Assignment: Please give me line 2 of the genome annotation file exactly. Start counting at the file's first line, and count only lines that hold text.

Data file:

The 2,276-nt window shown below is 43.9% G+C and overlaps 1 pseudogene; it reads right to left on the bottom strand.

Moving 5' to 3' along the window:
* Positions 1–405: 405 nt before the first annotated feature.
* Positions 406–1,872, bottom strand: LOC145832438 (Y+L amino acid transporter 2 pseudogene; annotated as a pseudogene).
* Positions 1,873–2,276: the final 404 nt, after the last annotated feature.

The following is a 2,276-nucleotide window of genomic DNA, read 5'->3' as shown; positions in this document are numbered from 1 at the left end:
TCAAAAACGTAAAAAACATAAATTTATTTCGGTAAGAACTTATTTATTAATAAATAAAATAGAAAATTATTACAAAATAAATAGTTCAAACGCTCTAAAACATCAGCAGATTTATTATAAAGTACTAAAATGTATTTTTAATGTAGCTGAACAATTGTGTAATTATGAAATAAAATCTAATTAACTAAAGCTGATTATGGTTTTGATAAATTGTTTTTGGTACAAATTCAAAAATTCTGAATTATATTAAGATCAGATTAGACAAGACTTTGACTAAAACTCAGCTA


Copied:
Moving 5' to 3' along the window: